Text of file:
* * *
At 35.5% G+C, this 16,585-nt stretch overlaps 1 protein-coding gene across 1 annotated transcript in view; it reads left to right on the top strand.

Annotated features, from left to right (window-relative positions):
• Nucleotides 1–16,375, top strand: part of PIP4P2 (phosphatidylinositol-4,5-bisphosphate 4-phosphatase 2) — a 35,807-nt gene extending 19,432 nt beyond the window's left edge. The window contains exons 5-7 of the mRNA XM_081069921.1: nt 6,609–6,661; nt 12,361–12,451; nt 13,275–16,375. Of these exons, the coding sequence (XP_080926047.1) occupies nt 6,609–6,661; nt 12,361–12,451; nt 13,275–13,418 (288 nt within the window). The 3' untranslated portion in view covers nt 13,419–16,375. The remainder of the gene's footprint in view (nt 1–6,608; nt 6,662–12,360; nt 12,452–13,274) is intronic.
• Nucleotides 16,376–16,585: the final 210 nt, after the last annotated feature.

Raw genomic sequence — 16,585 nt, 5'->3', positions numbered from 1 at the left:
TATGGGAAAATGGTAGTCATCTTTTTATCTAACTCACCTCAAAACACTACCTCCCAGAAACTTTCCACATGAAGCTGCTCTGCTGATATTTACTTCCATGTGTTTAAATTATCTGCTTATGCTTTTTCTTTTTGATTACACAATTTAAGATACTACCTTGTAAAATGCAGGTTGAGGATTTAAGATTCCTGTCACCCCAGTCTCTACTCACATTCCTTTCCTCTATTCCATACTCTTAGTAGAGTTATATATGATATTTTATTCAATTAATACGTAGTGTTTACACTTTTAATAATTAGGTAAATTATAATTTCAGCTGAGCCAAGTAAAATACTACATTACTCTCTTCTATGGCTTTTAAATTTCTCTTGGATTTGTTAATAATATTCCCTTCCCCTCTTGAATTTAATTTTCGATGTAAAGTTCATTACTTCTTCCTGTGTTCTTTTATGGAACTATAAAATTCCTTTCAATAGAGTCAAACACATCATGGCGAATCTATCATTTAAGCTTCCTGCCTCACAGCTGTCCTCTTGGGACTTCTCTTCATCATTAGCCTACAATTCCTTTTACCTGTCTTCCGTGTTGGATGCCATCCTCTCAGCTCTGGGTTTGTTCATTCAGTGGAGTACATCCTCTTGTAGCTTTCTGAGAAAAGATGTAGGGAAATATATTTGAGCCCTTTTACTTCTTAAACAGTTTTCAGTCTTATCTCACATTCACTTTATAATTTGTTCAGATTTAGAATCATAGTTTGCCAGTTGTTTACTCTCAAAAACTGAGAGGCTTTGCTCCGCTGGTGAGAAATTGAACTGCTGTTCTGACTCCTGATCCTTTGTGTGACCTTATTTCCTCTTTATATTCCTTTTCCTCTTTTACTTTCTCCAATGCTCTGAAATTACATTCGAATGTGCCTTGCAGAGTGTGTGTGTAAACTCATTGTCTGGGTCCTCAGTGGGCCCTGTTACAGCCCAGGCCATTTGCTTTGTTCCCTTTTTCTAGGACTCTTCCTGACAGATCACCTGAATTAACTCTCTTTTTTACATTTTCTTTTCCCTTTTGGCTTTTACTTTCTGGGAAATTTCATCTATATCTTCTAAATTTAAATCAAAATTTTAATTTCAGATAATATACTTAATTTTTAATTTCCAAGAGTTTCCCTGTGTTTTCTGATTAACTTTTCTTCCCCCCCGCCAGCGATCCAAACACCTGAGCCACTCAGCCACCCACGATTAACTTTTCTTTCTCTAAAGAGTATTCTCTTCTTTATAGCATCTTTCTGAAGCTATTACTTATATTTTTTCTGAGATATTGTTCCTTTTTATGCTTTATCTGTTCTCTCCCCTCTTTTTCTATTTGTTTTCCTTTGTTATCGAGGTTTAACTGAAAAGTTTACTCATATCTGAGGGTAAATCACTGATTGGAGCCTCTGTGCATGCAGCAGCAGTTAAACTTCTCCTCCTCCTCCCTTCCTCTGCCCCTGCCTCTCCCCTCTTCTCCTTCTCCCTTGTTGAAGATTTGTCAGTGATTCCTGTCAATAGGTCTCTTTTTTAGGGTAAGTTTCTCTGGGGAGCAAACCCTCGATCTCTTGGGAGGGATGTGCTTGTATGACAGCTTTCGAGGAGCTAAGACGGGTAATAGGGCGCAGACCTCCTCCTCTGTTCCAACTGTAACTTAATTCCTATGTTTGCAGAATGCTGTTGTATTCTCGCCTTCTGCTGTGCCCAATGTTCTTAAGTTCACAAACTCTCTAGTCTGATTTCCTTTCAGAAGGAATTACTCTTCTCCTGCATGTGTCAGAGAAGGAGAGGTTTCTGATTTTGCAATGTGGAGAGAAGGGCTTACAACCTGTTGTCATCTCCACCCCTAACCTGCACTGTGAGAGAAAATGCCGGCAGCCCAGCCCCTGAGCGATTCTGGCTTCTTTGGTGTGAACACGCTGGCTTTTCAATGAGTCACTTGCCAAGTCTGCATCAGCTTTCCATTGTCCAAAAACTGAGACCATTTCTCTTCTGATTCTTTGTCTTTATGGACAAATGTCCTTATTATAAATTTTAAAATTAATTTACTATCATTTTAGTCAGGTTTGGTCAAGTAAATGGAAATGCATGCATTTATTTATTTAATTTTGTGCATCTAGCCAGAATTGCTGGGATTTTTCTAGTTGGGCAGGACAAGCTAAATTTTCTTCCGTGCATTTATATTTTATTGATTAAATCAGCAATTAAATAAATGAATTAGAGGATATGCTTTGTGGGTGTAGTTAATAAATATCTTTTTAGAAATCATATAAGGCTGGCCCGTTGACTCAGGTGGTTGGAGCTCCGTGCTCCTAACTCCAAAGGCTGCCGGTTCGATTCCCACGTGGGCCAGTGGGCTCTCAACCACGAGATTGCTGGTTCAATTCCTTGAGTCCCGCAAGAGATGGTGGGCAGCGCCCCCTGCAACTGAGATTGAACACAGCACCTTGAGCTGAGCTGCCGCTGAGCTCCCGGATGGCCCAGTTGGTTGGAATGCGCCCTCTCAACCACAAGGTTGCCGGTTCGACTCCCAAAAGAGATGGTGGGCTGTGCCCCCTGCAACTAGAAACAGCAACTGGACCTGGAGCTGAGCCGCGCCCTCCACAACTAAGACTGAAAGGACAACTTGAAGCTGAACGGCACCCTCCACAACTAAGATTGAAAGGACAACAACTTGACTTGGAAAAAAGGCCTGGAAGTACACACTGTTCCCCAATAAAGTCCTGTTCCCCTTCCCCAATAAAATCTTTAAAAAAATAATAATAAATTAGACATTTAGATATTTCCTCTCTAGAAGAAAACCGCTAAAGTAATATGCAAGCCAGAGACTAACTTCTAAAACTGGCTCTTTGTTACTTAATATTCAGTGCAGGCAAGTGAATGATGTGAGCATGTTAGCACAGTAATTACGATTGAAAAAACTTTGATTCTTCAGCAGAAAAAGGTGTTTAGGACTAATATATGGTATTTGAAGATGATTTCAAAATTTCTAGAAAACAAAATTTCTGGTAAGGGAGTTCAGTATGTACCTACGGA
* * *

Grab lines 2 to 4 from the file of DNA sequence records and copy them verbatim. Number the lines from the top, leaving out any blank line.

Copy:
Annotated features, from left to right (window-relative positions):
• Nucleotides 1–16,375, top strand: part of PIP4P2 (phosphatidylinositol-4,5-bisphosphate 4-phosphatase 2) — a 35,807-nt gene extending 19,432 nt beyond the window's left edge. The window contains exons 5-7 of the mRNA XM_081069921.1: nt 6,609–6,661; nt 12,361–12,451; nt 13,275–16,375. Of these exons, the coding sequence (XP_080926047.1) occupies nt 6,609–6,661; nt 12,361–12,451; nt 13,275–13,418 (288 nt within the window). The 3' untranslated portion in view covers nt 13,419–16,375. The remainder of the gene's footprint in view (nt 1–6,608; nt 6,662–12,360; nt 12,452–13,274) is intronic.
• Nucleotides 16,376–16,585: the final 210 nt, after the last annotated feature.